Soldier's Joy is one of the first tunes I learned when I got my fiddle. At the time I assumed it was a Civil War tune, because I have The Fiddler's Fake Book which lists it as an Old-Time, Bluegrass tune. I assumed that meant it was American, and I thought it was from the time of the Civil War. I learned it so I could play it in a Bluegrass session, and never gave it another thought. Several years later, I was surprised to see that it was a popular tune in Scotland, and much older than I thought.
At a mini session with friends on Halloween, Christy, a fiddler friend of mine, suggested we play it. Even though it is one of the first tunes I learned, I could only remember the A part and had to muddle my way through the B part. Christy renewed my interest in the tune, and as long as I was taking the time to relearn it, I thought it would be nice to learn a little history too.
According to the Library of Congress, it is one of the oldest and most popular tunes. Soldier's Joy could have been heard on both sides of the Atlantic in the late eighteenth-century. Folk music collector, Sidney Robertson Cowell, was commissioned under a New Deal project to make field recordings of various artists. Be sure to check out this cool recording she did of Myrtle B. Wilkinson and Mrs. Ben Scott playing the tune on fiddle and banjo, in Turlock, CA. I have no idea who they are, but it's worth the time to give it a listen. Kind of cool that the artists she recorded were all Californians. I expected folks form Virginia or North Carolina. Too bad we don't get to know Mrs. Ben Scott's own identity. Just sayin' – I guess that's a topic for an entirely different blog.
It is very popular in the American fiddle tradition but actually has roots in the Scottish music tradition as well as that of Irish music. I can certainly attest to it being popular, even today. Here's proof: a recording that appeared in a Super Bowl commercial a few years back.
How could I not love a fiddlin' beaver?
Ok, so we know it's old and popular, but that's not terribly specific. On Educate Scotland, they reference Robert Burns using it as the tune for the first song in his cantata 'The Jolly Beggars.' Burns wrote the cantata in 1785. That's quite a bit more specific. Robert Burns, also known as the Bard of Ayrshire, was a Scottish poet and lyricist. His poetry is very popular today, and many people think of him as the national poet of Scotland.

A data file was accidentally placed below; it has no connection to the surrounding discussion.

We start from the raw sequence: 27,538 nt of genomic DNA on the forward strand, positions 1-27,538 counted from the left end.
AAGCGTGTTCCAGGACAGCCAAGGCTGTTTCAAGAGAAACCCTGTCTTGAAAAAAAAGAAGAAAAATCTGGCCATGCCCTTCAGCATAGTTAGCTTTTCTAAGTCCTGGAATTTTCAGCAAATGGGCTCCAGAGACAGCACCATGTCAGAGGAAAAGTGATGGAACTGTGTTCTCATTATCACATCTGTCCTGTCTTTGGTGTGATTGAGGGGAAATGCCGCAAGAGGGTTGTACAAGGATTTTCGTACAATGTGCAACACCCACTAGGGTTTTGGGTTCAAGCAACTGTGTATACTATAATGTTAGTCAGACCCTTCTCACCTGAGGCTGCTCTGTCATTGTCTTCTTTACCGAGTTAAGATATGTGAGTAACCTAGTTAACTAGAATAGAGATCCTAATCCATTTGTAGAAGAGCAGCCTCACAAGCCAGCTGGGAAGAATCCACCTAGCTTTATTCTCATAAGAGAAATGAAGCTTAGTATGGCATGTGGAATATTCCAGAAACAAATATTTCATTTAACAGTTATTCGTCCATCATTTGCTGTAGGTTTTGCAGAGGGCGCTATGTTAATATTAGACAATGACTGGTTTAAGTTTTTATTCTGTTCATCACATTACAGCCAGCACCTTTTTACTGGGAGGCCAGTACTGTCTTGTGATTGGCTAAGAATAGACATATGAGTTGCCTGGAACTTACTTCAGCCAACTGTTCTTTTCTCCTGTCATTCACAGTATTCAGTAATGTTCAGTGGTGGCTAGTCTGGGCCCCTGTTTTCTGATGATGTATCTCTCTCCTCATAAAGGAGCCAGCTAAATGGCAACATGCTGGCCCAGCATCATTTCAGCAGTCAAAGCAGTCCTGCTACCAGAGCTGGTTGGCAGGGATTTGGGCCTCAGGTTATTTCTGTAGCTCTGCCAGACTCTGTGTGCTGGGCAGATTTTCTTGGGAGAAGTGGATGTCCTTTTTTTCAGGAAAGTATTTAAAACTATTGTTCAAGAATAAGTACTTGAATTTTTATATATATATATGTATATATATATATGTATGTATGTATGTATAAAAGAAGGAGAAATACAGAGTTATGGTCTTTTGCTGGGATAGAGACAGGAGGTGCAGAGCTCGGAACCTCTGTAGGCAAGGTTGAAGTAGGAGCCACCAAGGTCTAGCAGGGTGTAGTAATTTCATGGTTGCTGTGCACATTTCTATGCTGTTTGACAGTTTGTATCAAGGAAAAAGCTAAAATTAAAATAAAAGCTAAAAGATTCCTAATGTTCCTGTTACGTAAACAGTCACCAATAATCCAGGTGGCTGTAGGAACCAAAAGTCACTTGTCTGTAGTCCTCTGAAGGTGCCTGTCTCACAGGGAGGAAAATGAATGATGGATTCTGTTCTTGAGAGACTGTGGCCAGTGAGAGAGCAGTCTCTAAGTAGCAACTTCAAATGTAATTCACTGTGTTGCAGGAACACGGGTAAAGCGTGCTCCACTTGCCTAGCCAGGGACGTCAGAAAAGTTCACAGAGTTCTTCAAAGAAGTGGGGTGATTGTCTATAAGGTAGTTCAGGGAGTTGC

Here's the song by Robert Burns. The image is from a manuscript published in Portland, Maine in 1912. You can check out the whole manuscript on Google Books.
I am a son of Mars who have been in many wars,
And show my cuts and scars wherever I come;
This here was for a wench, and that other in a trench,
When welcoming the French at the sound of the drum.
Lal de daudle, etc.
My 'prenticeship I past where my leader breath'd his last,
When the bloody die was cast on the heights of Abram:
and I served out my trade when the gallant game was play'd,
And the Morro low was laid at the sound of the drum.
I lastly was with Curtis among the floating batt'ries,
And there I left for witness an arm and a limb;
Yet let my country need me, with Elliot to head me,
I'd clatter on my stumps at the sound of a drum.
And now tho' I must beg, with a wooden arm and leg,
And many a tatter'd rag hanging over my bum,
I'm as happy with my wallet, my bottle, and my callet,
As when I used in scarlet to follow a drum.
What tho' with hoary locks, I must stand the winter shocks,
Beneath the woods and rocks oftentimes for a home,
When the t'other bag I sell, and the t'other bottle tell,
I could meet a troop of hell, at the sound of a drum.
The tune itself existed for some time before the Burns cantata. I found a reference on the CSU Fresno site to "a single sheet song with music" from about 1760 called "When the shrill trumpet sounds on high." I guess that would be the 1760's equivalent to a hit single. The golden 60's, right? It also references a book called the Songster's Companion from around 1778. I was very excited to find that The National Library of Scotland web site digitized the Songster's Companion so we can see it.
Look at that symbol for sharps. Isn't that cool? Like a game of Space Invaders, it is the alien ship that's going to suddenly dart to the right and crash into the unsuspecting notes. But seriously, the tune itself is likely even older than Space Invaders. Erm, I mean, older than this song book, but I guess I'll never know exactly. The theme of the song is certainly in line with all of the other versions.
But Wait, There's More
For absolutely no additional fee, you can have all this and we'll throw in these American versions for free.
I've always heard it had a reputation for being a song about substance abuse from the time of the Civil War. And sure enough, doing a search for lyrics turns up several references. The Soldier's Joy Wiki refers to a civil war era version of the song.
Gimme some of that Soldier’s Joy, you know what I mean'
I don’t want to hurt no more my leg is turnin’ green
Twenty-five cents for whiskey, twenty-five cents for beer
Twenty-five cents for morphine, get me out of here
I'm my momma's pride and joy (3×)
Sing you a song called the soldier's joy
And finally here's a version recorded in the 21st century by Guy Clark.